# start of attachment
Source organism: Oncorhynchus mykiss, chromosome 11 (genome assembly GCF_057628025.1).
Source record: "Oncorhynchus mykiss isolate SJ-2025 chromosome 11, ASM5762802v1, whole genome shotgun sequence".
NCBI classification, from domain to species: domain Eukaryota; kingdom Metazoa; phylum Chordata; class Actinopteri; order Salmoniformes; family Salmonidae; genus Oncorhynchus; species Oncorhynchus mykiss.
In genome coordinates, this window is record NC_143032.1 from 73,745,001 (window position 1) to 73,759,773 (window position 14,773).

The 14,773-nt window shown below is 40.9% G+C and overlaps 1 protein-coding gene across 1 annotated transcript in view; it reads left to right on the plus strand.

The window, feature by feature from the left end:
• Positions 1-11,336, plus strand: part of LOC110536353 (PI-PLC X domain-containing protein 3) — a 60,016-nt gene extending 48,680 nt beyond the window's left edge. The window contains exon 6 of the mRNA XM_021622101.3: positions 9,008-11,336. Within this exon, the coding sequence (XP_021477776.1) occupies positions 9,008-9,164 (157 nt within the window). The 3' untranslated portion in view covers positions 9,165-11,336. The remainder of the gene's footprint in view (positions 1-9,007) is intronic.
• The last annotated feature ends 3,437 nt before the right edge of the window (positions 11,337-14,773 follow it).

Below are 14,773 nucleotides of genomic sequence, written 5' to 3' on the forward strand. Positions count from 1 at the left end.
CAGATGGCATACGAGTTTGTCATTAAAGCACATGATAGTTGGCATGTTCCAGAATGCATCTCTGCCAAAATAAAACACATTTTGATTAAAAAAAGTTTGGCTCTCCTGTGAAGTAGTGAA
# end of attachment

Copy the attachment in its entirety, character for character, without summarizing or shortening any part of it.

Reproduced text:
Source organism: Oncorhynchus mykiss, chromosome 11 (genome assembly GCF_057628025.1).
Source record: "Oncorhynchus mykiss isolate SJ-2025 chromosome 11, ASM5762802v1, whole genome shotgun sequence".
NCBI classification, from domain to species: domain Eukaryota; kingdom Metazoa; phylum Chordata; class Actinopteri; order Salmoniformes; family Salmonidae; genus Oncorhynchus; species Oncorhynchus mykiss.
In genome coordinates, this window is record NC_143032.1 from 73,745,001 (window position 1) to 73,759,773 (window position 14,773).

The 14,773-nt window shown below is 40.9% G+C and overlaps 1 protein-coding gene across 1 annotated transcript in view; it reads left to right on the plus strand.

The window, feature by feature from the left end:
• Positions 1-11,336, plus strand: part of LOC110536353 (PI-PLC X domain-containing protein 3) — a 60,016-nt gene extending 48,680 nt beyond the window's left edge. The window contains exon 6 of the mRNA XM_021622101.3: positions 9,008-11,336. Within this exon, the coding sequence (XP_021477776.1) occupies positions 9,008-9,164 (157 nt within the window). The 3' untranslated portion in view covers positions 9,165-11,336. The remainder of the gene's footprint in view (positions 1-9,007) is intronic.
• The last annotated feature ends 3,437 nt before the right edge of the window (positions 11,337-14,773 follow it).

Below are 14,773 nucleotides of genomic sequence, written 5' to 3' on the forward strand. Positions count from 1 at the left end.
CAGATGGCATACGAGTTTGTCATTAAAGCACATGATAGTTGGCATGTTCCAGAATGCATCTCTGCCAAAATAAAACACATTTTGATTAAAAAAAGTTTGGCTCTCCTGTGAAGTAGTGAA